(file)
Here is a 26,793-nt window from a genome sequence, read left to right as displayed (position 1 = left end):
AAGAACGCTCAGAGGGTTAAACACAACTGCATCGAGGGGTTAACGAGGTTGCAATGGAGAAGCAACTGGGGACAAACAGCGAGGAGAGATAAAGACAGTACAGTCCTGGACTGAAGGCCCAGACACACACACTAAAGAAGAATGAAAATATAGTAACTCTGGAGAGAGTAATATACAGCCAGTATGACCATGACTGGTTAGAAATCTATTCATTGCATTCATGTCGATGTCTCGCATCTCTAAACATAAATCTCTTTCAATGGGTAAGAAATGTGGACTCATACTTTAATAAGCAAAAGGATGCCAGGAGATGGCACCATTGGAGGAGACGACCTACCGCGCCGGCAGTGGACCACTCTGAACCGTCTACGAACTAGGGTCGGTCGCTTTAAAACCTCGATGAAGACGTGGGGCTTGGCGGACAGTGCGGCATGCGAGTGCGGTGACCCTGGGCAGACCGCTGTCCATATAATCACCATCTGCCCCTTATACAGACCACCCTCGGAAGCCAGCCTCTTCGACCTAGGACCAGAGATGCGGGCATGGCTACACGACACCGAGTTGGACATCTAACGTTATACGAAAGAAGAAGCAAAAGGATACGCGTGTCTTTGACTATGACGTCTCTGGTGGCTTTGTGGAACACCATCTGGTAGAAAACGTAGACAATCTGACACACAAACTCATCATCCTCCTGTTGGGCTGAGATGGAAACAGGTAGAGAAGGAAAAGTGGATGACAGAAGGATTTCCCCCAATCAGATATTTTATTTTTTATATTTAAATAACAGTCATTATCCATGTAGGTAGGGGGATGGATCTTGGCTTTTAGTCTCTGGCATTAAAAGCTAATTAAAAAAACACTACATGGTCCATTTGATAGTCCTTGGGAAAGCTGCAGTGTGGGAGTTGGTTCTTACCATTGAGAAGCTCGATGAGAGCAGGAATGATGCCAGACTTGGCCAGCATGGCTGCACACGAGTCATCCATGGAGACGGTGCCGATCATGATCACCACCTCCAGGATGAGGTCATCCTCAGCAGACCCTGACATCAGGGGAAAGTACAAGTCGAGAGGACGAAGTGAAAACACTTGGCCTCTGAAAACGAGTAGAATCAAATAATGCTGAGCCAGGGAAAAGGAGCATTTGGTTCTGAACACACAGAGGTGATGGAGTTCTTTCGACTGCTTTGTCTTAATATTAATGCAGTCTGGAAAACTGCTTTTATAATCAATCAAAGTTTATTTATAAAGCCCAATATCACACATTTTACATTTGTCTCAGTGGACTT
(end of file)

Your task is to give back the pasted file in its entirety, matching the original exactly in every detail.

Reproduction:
Here is a 26,793-nt window from a genome sequence, read left to right as displayed (position 1 = left end):
AAGAACGCTCAGAGGGTTAAACACAACTGCATCGAGGGGTTAACGAGGTTGCAATGGAGAAGCAACTGGGGACAAACAGCGAGGAGAGATAAAGACAGTACAGTCCTGGACTGAAGGCCCAGACACACACACTAAAGAAGAATGAAAATATAGTAACTCTGGAGAGAGTAATATACAGCCAGTATGACCATGACTGGTTAGAAATCTATTCATTGCATTCATGTCGATGTCTCGCATCTCTAAACATAAATCTCTTTCAATGGGTAAGAAATGTGGACTCATACTTTAATAAGCAAAAGGATGCCAGGAGATGGCACCATTGGAGGAGACGACCTACCGCGCCGGCAGTGGACCACTCTGAACCGTCTACGAACTAGGGTCGGTCGCTTTAAAACCTCGATGAAGACGTGGGGCTTGGCGGACAGTGCGGCATGCGAGTGCGGTGACCCTGGGCAGACCGCTGTCCATATAATCACCATCTGCCCCTTATACAGACCACCCTCGGAAGCCAGCCTCTTCGACCTAGGACCAGAGATGCGGGCATGGCTACACGACACCGAGTTGGACATCTAACGTTATACGAAAGAAGAAGCAAAAGGATACGCGTGTCTTTGACTATGACGTCTCTGGTGGCTTTGTGGAACACCATCTGGTAGAAAACGTAGACAATCTGACACACAAACTCATCATCCTCCTGTTGGGCTGAGATGGAAACAGGTAGAGAAGGAAAAGTGGATGACAGAAGGATTTCCCCCAATCAGATATTTTATTTTTTATATTTAAATAACAGTCATTATCCATGTAGGTAGGGGGATGGATCTTGGCTTTTAGTCTCTGGCATTAAAAGCTAATTAAAAAAACACTACATGGTCCATTTGATAGTCCTTGGGAAAGCTGCAGTGTGGGAGTTGGTTCTTACCATTGAGAAGCTCGATGAGAGCAGGAATGATGCCAGACTTGGCCAGCATGGCTGCACACGAGTCATCCATGGAGACGGTGCCGATCATGATCACCACCTCCAGGATGAGGTCATCCTCAGCAGACCCTGACATCAGGGGAAAGTACAAGTCGAGAGGACGAAGTGAAAACACTTGGCCTCTGAAAACGAGTAGAATCAAATAATGCTGAGCCAGGGAAAAGGAGCATTTGGTTCTGAACACACAGAGGTGATGGAGTTCTTTCGACTGCTTTGTCTTAATATTAATGCAGTCTGGAAAACTGCTTTTATAATCAATCAAAGTTTATTTATAAAGCCCAATATCACACATTTTACATTTGTCTCAGTGGACTT